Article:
There has been a huge discussion over on LiveJournal about race and cultural appropriation, and one thing I’ve noticed is people saying, “Well, if I just wrote about [what they are], then it would be boring!”
Which made me laugh, because none of the things they put in the brackets sounded boring at all … unless they wrote mainstream, which puts me to sleep.
Seems to me that writing about what you know about, with a bit of tweaking to make it not exactly you, might be just what you need.
Take Tobias Buckell, for example. He grew up in the Caribbean. If he had said, “I can’t write about what I know, that would be boring!” then his whole damn freaking awesome series wouldn’t have come about.
Now I know what you’re thinking: the Caribbean is WAY cooler than, say, Hoboken or Seattle or Dallas. But no, it isn’t. Because if you honestly write what those places and people are like, someone from somewhere else is going to find that interesting.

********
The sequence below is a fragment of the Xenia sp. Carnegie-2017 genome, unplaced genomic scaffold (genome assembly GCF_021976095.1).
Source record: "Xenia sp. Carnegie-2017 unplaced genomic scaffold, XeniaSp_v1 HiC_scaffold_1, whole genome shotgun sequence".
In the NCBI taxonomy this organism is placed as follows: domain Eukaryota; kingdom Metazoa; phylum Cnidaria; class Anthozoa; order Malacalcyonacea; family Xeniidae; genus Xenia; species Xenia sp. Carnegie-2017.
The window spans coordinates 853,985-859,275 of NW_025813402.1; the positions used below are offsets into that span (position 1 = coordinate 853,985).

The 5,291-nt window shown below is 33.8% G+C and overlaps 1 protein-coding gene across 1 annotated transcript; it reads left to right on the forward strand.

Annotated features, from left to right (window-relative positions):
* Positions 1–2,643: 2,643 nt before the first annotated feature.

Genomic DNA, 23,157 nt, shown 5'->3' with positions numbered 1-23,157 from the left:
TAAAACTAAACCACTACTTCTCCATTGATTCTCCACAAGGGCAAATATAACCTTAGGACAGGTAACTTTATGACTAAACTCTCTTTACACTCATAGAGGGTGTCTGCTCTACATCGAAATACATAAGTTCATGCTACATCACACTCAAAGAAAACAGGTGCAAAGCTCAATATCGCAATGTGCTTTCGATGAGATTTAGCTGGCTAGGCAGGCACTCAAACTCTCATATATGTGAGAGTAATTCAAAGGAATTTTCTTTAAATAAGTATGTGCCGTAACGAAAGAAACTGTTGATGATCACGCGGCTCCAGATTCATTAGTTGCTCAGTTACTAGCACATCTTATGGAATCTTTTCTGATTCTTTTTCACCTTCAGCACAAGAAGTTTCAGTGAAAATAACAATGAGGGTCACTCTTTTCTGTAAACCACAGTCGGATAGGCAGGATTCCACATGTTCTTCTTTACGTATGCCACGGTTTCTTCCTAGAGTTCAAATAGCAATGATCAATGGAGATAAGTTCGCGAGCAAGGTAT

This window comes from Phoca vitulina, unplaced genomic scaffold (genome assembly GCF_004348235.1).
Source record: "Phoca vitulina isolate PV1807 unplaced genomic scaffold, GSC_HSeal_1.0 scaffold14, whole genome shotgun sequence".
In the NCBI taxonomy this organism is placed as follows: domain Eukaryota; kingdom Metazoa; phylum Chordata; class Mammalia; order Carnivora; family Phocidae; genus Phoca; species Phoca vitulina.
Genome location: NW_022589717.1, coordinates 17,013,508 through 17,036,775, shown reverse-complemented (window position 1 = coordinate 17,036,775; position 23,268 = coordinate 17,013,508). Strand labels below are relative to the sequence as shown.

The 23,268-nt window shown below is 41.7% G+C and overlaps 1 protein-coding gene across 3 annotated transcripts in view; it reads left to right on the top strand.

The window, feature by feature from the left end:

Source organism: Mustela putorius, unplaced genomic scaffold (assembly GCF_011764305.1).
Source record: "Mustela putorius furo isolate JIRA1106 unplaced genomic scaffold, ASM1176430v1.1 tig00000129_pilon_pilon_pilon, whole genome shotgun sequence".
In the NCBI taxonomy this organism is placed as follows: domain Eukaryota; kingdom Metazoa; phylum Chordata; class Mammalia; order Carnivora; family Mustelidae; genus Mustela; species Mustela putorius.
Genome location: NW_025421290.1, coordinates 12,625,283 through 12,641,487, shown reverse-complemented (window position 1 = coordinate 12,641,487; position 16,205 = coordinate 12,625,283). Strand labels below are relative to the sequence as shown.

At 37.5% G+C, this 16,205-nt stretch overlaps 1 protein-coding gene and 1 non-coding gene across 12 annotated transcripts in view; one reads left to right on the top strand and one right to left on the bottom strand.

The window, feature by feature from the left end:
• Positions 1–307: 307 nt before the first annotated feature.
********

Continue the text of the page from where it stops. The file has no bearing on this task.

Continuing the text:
And Tobias didn’t just write about Caribbean people. He wrote about Caribbean people in SPACE, with aliens and immortals and interstellar wars and blowing shit up.
If he had written it mainstream … well you see where I’m going here.
(apologies to mainstream writers … it’s just not my thing)
I say this as I prepare a story set in the Los Angeles basin. Just so happens it’s in the future. Most of the LA basin is underwater due to global warming, gangs run the place, and our heroine is wheedled into working for a guy obsessed with finding his way off Earth.
But it’s LA, I grew up around there, and I’ve driven that damn basin so many times I could practically do it blindfolded. That doesn’t mean someone might not be interested in what it might be like, a hundred or so years from now. Especially if it involves blowing things up. 🙂
So the adage to write what you know still seems right on.